First of all, she is not an industrious or practiced reader: "Her views of improving her little friend's mind, by a great deal of useful reading and conversation, had never yet led to more than few first chapters, and the intention of going on to-morrow. It was much easier to chat than to study; much pleasanter to let her imagination range and work at Harriet's fortune, than to be laboring to enlarge her comprehension or exercise it on sober facts" (44). Remember Emma's response to reading the Robert Martin proposal? She jumps to a conclusion after the very first parts and let's her imagination range (the sisters must have written it) rather than focus on sober facts (it was a better letter than she supposed). Austen may too be reminding us that we are in the very early chapters of our own book, and if we let our imaginations range we may very well misread the situation as badly as Emma does.

I think this point is underscored by an odd feature of this chapter, which is that Emma works through the riddle twice. It would be easy enough having given the answer-- ("Very well, Mr. Elton, very well indeed. I have read worse charades. Courtship--a very good hint.)--to say something like "and she very quickly led Harriet to the answer already intimated" or something like. Instead we get Harriet's comic misreadings and Emma step by step taking her through it. Part of the reason for this is surely just comic relief. Another must be to contrast the ease with which Emma gets the answer with the difficulty Harriet has in order to reinforce that Harriet is really at Emma's mercy. From a reader-response point, though, a third reason might be to show how, when we have jumped to a conclusion, we often too quickly dismiss contrary hints or evidence. "Thy ready wit the word will soon supply" is followed by: "Humph!--Harriet's ready wit! A man must be very much in love indeed, to describe her so" (46). The absolute conviction born from the unwillingness to hear contradictory arguments from friends and ease with which we dismiss contradictory evidence on our own leads to Emma to act prematurely. Harriet longs to speak but instinctively, even in her unrefined ignorance, does not. Emma is bold to declare intentions without a "moment's doubt" (48).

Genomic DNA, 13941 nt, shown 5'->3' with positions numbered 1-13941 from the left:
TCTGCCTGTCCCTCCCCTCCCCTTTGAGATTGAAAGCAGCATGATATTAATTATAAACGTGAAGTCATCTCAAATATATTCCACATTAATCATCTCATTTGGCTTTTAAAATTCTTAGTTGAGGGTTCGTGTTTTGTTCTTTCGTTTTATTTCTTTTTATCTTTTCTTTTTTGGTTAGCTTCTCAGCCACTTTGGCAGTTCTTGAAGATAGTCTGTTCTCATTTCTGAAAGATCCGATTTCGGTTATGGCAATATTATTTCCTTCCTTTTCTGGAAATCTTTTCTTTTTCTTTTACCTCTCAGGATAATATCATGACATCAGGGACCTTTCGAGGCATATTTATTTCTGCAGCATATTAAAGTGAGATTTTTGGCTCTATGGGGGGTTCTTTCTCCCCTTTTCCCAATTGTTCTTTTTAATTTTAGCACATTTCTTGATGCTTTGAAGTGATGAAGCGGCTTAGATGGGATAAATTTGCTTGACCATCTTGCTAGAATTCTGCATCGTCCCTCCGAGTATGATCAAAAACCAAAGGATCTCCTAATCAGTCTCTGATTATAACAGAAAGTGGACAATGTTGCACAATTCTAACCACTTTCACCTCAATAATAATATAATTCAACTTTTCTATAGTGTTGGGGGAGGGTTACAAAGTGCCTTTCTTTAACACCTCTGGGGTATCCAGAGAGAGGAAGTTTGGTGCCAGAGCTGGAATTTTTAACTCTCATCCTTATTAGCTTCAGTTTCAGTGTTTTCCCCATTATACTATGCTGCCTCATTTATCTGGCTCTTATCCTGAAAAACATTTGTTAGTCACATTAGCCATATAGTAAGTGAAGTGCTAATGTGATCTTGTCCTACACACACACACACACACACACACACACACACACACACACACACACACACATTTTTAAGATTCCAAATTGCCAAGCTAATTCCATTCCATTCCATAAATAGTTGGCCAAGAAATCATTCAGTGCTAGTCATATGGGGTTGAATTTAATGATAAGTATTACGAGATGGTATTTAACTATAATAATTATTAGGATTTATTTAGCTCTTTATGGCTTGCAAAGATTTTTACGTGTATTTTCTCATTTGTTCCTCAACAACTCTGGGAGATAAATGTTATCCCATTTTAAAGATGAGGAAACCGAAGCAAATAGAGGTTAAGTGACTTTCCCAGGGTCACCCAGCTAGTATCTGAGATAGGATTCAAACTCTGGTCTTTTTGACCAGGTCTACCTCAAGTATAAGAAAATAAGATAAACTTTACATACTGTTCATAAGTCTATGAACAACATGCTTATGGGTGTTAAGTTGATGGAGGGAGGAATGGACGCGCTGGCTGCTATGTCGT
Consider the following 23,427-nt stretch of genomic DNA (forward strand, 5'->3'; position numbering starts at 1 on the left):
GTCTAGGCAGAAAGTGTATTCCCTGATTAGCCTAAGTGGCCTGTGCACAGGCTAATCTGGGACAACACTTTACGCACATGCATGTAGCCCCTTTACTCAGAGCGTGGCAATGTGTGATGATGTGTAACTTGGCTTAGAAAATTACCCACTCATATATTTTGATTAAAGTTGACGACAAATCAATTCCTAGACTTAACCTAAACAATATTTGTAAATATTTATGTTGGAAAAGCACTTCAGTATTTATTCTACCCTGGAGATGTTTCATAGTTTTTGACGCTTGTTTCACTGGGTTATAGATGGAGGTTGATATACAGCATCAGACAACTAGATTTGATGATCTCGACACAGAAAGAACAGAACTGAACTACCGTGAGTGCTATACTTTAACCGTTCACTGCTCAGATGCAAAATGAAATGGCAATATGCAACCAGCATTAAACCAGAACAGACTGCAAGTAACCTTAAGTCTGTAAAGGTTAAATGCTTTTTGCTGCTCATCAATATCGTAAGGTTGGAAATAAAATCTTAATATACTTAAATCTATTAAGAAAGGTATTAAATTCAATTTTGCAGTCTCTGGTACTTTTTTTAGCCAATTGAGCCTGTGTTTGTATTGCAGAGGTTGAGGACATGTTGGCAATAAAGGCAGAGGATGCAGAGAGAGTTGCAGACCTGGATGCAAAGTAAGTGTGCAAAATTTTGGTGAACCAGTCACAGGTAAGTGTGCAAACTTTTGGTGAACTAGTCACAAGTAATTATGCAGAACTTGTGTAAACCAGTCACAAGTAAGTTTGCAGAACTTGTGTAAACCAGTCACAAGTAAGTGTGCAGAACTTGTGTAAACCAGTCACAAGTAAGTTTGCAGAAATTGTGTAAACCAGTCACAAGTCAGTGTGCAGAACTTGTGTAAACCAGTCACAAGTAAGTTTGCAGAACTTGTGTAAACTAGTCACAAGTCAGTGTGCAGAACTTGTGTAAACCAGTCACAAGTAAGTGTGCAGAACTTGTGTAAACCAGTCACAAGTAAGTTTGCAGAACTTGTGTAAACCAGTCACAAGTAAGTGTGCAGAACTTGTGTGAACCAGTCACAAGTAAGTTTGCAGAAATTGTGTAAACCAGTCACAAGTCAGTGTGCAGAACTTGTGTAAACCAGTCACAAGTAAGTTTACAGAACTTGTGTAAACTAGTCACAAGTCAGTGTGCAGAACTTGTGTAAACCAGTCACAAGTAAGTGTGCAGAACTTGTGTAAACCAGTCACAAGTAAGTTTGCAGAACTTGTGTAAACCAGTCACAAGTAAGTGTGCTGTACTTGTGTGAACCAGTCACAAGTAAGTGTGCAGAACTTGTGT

There is a satisfaction in seeing people who are so sure of themselves proved wrong and brought low. Were embarrassment for Emma the only result of her false certainty, her being stuck in it might not be an evil. As is so often the case, though, others pay the price when those in positions of power or influence act rashly based on an indubitable certainty which turns out to be only a mix of opinion, wishful thinking, and habit.

If there is a softening of our judgment of Emma's conduct here, it should probably come, once again, from the revelation of her motives, which are both pathos laden and, I think, still unconscious to her: "This is a connection which offers nothing but good. It will give you everything that you want--consideration, independence, a proper home--it will fix you in the centre of all your real friends..." (48). Is Emma describing Harriet's deepest desires or her own? Emma's goodness lies in the fact that she is a generous soul. She genuinely wants good for her friend. Her lack of development, though, makes it hard for her to imagine or understand that not everyone is her and so not everyone might want the things she wants or see their fruition (or denial) in the same circumstances. It is precisely the ability to make such distinctions that allows Elizabeth Bennet to maintain charitable feelings towards Charlotte Lucas after she accepts Mr. Collins's proposal of marriage in Pride and Prejudice.

Sometimes the golden rule doesn't mean treating others the way you would want to be treated but treating others the way they wish to be treated even if what they wish for themselves is not what you wish for yourself or would wish for them.

1Even if he or she is not admitting error, even if he or she is not wrong about the point of contention, to repent is to admit that one has failed a standard set by another (even if that other is God and not the person to whom the person is expressing their repentance) and that one accepts, in some way, a subordinate position to that other.